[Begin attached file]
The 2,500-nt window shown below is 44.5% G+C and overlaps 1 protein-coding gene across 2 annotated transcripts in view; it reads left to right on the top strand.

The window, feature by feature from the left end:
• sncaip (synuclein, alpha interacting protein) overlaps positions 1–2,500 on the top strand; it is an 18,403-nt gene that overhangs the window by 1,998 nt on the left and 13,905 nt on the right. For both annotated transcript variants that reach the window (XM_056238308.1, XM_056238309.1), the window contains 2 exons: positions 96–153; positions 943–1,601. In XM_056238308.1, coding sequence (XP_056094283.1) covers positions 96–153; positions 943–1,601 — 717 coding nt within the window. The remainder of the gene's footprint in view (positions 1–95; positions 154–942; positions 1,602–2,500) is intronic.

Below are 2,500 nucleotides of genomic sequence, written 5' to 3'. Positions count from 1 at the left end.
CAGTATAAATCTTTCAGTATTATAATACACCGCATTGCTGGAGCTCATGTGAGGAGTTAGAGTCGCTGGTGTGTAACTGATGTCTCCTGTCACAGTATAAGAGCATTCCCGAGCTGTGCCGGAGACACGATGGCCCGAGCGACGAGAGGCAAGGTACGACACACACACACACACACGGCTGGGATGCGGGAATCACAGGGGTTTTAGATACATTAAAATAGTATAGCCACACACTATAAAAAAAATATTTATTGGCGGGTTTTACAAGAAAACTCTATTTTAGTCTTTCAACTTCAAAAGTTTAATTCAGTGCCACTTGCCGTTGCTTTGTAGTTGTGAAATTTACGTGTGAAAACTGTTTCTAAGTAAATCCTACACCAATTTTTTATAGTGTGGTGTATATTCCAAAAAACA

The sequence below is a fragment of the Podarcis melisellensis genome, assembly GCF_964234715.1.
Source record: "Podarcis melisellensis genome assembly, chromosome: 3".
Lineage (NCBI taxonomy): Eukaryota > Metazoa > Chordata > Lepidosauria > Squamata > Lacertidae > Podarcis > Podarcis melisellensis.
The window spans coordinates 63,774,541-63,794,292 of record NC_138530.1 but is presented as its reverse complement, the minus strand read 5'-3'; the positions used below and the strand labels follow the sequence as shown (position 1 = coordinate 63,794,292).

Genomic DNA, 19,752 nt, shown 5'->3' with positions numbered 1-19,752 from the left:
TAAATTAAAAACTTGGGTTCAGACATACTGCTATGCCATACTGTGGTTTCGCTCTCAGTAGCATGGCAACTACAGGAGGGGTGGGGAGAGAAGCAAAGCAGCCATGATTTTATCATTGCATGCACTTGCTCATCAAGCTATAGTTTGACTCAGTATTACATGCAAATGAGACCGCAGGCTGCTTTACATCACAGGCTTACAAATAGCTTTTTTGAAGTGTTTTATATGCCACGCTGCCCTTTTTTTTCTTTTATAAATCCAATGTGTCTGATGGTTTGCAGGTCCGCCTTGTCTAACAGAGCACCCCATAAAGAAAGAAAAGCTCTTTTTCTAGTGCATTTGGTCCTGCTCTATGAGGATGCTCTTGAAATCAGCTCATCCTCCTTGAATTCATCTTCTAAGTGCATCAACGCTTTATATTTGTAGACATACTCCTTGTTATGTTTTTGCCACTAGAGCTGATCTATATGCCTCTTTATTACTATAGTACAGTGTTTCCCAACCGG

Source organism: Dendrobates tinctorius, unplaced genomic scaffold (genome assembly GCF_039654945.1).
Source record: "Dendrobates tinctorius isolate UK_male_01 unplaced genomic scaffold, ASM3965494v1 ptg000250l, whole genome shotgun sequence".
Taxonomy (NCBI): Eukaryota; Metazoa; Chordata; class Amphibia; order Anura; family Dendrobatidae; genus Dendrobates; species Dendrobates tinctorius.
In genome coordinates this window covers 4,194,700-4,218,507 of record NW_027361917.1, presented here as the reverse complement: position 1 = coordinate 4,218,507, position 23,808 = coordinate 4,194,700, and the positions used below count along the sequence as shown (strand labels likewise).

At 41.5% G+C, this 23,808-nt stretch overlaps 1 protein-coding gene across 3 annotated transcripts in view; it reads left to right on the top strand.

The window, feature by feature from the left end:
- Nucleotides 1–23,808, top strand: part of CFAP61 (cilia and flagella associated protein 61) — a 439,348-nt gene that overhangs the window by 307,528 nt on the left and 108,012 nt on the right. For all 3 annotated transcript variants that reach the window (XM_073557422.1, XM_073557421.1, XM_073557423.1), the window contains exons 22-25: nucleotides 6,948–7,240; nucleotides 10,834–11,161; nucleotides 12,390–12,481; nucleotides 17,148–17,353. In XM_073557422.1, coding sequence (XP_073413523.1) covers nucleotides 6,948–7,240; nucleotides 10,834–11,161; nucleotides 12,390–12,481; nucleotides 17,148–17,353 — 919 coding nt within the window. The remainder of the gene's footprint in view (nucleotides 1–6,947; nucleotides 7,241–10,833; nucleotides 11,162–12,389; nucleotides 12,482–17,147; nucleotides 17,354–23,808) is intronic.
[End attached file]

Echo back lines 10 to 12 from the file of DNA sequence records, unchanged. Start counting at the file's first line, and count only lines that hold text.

Genomic DNA, 19,752 nt, shown 5'->3' with positions numbered 1-19,752 from the left:
TAAATTAAAAACTTGGGTTCAGACATACTGCTATGCCATACTGTGGTTTCGCTCTCAGTAGCATGGCAACTACAGGAGGGGTGGGGAGAGAAGCAAAGCAGCCATGATTTTATCATTGCATGCACTTGCTCATCAAGCTATAGTTTGACTCAGTATTACATGCAAATGAGACCGCAGGCTGCTTTACATCACAGGCTTACAAATAGCTTTTTTGAAGTGTTTTATATGCCACGCTGCCCTTTTTTTTCTTTTATAAATCCAATGTGTCTGATGGTTTGCAGGTCCGCCTTGTCTAACAGAGCACCCCATAAAGAAAGAAAAGCTCTTTTTCTAGTGCATTTGGTCCTGCTCTATGAGGATGCTCTTGAAATCAGCTCATCCTCCTTGAATTCATCTTCTAAGTGCATCAACGCTTTATATTTGTAGACATACTCCTTGTTATGTTTTTGCCACTAGAGCTGATCTATATGCCTCTTTATTACTATAGTACAGTGTTTCCCAACCGG

Source organism: Dendrobates tinctorius, unplaced genomic scaffold (genome assembly GCF_039654945.1).